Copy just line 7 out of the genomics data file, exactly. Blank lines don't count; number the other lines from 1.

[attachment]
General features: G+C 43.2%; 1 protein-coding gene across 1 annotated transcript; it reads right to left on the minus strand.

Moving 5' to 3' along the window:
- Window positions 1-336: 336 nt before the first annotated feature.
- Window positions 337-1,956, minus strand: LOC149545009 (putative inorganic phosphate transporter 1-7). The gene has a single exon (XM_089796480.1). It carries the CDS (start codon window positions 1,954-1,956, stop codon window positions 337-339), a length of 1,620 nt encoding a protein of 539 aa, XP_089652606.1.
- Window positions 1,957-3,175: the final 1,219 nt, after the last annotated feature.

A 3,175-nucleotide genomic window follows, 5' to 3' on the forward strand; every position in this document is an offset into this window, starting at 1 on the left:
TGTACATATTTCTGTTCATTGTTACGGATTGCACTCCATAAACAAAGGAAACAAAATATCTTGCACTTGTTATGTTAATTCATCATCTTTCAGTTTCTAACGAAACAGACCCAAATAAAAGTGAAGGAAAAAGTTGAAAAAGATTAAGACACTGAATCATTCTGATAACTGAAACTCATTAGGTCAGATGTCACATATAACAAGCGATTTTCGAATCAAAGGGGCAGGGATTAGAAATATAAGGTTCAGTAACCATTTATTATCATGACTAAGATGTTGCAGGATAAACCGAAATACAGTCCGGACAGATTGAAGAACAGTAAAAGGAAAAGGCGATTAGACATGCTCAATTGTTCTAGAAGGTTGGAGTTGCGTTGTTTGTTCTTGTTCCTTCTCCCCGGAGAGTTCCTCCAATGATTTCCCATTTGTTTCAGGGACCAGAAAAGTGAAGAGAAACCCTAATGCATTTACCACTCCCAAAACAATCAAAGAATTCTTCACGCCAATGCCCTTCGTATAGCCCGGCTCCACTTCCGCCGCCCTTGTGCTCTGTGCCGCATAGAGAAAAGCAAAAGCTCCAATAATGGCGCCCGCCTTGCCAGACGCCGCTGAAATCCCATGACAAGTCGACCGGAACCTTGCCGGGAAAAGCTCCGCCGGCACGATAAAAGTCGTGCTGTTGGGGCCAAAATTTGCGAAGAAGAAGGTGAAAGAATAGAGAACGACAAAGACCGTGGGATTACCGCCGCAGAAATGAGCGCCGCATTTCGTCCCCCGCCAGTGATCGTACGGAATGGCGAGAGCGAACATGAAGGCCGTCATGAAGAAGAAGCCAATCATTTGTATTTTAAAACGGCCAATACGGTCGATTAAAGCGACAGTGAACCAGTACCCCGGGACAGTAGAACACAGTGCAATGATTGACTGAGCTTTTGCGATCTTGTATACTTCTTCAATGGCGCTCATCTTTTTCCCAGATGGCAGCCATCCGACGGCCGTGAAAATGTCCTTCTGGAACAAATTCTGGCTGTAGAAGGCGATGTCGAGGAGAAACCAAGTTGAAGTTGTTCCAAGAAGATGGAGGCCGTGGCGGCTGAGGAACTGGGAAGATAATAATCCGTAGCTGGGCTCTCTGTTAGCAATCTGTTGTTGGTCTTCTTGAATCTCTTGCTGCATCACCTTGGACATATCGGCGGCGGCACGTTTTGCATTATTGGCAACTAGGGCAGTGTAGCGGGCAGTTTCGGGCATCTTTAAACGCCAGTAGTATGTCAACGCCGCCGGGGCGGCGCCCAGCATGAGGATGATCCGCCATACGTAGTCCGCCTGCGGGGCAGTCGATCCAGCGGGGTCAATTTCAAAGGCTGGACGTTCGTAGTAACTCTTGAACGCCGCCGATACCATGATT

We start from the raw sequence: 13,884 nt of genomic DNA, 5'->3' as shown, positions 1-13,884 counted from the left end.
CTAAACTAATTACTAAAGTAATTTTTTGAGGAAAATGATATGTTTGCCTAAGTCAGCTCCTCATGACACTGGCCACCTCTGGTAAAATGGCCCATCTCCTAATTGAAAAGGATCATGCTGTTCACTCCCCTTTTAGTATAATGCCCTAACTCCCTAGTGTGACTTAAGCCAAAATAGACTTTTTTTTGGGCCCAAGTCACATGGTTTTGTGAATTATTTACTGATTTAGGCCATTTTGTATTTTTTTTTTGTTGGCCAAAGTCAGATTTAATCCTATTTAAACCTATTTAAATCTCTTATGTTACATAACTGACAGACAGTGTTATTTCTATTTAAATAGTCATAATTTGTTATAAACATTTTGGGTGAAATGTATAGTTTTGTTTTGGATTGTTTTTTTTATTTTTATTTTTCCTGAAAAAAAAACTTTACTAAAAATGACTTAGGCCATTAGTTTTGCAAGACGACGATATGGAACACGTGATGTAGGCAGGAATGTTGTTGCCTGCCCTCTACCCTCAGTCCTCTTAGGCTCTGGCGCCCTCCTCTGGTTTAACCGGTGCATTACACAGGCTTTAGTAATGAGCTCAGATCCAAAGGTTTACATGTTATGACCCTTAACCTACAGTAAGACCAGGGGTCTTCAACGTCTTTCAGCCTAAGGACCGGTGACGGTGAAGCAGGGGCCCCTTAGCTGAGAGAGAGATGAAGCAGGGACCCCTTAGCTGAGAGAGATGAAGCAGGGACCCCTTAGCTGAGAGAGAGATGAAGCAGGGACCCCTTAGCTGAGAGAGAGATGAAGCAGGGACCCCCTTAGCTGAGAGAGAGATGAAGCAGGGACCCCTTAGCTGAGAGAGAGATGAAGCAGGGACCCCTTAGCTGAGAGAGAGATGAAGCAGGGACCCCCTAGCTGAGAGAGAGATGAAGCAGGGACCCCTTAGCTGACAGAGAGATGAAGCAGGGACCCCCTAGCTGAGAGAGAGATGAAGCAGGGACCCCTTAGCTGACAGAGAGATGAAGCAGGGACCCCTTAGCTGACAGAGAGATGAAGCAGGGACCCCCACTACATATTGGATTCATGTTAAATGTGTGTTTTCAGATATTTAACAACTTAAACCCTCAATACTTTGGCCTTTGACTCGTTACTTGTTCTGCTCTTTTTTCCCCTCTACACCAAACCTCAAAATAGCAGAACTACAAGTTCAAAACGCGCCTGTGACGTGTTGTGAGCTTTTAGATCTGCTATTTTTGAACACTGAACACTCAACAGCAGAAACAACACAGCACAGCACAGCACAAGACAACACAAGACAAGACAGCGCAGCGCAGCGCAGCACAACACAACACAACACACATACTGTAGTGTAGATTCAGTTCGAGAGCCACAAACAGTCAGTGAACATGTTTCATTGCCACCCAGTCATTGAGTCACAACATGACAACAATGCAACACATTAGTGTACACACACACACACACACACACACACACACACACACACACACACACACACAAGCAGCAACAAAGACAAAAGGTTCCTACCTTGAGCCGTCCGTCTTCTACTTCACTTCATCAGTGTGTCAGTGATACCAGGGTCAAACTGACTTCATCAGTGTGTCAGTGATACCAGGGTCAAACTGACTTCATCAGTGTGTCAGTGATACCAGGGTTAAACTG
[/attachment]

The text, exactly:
TGTACATATTTCTGTTCATTGTTACGGATTGCACTCCATAAACAAAGGAAACAAAATATCTTGCACTTGTTATGTTAATTCATCATCTTTCAGTTTCTAACGAAACAGACCCAAATAAAAGTGAAGGAAAAAGTTGAAAAAGATTAAGACACTGAATCATTCTGATAACTGAAACTCATTAGGTCAGATGTCACATATAACAAGCGATTTTCGAATCAAAGGGGCAGGGATTAGAAATATAAGGTTCAGTAACCATTTATTATCATGACTAAGATGTTGCAGGATAAACCGAAATACAGTCCGGACAGATTGAAGAACAGTAAAAGGAAAAGGCGATTAGACATGCTCAATTGTTCTAGAAGGTTGGAGTTGCGTTGTTTGTTCTTGTTCCTTCTCCCCGGAGAGTTCCTCCAATGATTTCCCATTTGTTTCAGGGACCAGAAAAGTGAAGAGAAACCCTAATGCATTTACCACTCCCAAAACAATCAAAGAATTCTTCACGCCAATGCCCTTCGTATAGCCCGGCTCCACTTCCGCCGCCCTTGTGCTCTGTGCCGCATAGAGAAAAGCAAAAGCTCCAATAATGGCGCCCGCCTTGCCAGACGCCGCTGAAATCCCATGACAAGTCGACCGGAACCTTGCCGGGAAAAGCTCCGCCGGCACGATAAAAGTCGTGCTGTTGGGGCCAAAATTTGCGAAGAAGAAGGTGAAAGAATAGAGAACGACAAAGACCGTGGGATTACCGCCGCAGAAATGAGCGCCGCATTTCGTCCCCCGCCAGTGATCGTACGGAATGGCGAGAGCGAACATGAAGGCCGTCATGAAGAAGAAGCCAATCATTTGTATTTTAAAACGGCCAATACGGTCGATTAAAGCGACAGTGAACCAGTACCCCGGGACAGTAGAACACAGTGCAATGATTGACTGAGCTTTTGCGATCTTGTATACTTCTTCAATGGCGCTCATCTTTTTCCCAGATGGCAGCCATCCGACGGCCGTGAAAATGTCCTTCTGGAACAAATTCTGGCTGTAGAAGGCGATGTCGAGGAGAAACCAAGTTGAAGTTGTTCCAAGAAGATGGAGGCCGTGGCGGCTGAGGAACTGGGAAGATAATAATCCGTAGCTGGGCTCTCTGTTAGCAATCTGTTGTTGGTCTTCTTGAATCTCTTGCTGCATCACCTTGGACATATCGGCGGCGGCACGTTTTGCATTATTGGCAACTAGGGCAGTGTAGCGGGCAGTTTCGGGCATCTTTAAACGCCAGTAGTATGTCAACGCCGCCGGGGCGGCGCCCAGCATGAGGATGATCCGCCATACGTAGTCCGCCTGCGGGGCAGTCGATCCAGCGGGGTCAATTTCAAAGGCTGGACGTTCGTAGTAACTCTTGAACGCCGCCGATACCATGATT